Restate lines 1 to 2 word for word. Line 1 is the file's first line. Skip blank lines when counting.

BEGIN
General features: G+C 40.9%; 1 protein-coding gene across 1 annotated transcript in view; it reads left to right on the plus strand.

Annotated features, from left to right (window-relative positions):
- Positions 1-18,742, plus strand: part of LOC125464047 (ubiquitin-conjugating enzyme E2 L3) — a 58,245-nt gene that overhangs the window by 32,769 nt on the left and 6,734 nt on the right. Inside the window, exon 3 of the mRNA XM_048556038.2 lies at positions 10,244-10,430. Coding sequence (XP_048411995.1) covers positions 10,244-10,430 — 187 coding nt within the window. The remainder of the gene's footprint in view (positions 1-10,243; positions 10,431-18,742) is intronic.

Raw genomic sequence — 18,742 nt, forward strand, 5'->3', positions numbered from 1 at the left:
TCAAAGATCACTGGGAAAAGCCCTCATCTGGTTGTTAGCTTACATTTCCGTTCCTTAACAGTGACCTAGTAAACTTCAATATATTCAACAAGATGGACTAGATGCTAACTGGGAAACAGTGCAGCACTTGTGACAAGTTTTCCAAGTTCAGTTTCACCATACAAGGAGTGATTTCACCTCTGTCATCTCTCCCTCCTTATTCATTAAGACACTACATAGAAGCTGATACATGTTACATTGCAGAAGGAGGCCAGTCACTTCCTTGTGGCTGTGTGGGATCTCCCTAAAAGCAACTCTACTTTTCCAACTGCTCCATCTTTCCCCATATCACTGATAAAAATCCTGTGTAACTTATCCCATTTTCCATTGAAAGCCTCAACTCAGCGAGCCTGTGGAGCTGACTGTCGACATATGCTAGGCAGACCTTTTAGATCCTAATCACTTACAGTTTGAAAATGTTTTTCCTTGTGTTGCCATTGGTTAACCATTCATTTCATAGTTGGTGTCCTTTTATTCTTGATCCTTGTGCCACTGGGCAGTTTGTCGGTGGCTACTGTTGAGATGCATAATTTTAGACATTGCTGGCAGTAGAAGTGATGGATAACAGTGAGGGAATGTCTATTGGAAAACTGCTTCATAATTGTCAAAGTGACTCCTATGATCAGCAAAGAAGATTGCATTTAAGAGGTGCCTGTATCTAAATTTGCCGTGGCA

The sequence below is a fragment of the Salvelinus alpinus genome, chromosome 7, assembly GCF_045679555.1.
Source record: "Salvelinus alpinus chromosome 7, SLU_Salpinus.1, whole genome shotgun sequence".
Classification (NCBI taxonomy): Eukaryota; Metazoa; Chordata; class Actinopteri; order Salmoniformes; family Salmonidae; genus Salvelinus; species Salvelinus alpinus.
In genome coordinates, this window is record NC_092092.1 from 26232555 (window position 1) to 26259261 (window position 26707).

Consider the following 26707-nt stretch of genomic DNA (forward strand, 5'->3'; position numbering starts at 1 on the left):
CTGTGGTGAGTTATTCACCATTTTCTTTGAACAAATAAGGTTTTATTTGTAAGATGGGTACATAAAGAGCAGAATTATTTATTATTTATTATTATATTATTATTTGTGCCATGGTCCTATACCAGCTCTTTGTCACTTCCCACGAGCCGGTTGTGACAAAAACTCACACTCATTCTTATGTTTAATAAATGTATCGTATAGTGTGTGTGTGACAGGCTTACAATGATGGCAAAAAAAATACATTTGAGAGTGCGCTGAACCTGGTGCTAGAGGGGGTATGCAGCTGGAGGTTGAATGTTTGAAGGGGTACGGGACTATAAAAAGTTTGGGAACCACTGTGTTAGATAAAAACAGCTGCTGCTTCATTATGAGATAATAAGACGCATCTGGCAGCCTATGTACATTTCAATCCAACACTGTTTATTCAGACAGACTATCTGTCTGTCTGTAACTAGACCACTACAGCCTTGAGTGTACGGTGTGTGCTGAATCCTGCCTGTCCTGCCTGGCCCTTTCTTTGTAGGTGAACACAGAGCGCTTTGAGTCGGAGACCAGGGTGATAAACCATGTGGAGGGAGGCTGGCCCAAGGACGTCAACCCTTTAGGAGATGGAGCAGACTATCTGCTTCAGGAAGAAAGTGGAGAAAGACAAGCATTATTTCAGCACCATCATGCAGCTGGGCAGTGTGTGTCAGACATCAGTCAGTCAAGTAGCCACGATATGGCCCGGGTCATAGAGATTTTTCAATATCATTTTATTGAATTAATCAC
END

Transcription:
General features: G+C 40.9%; 1 protein-coding gene across 1 annotated transcript in view; it reads left to right on the plus strand.

Annotated features, from left to right (window-relative positions):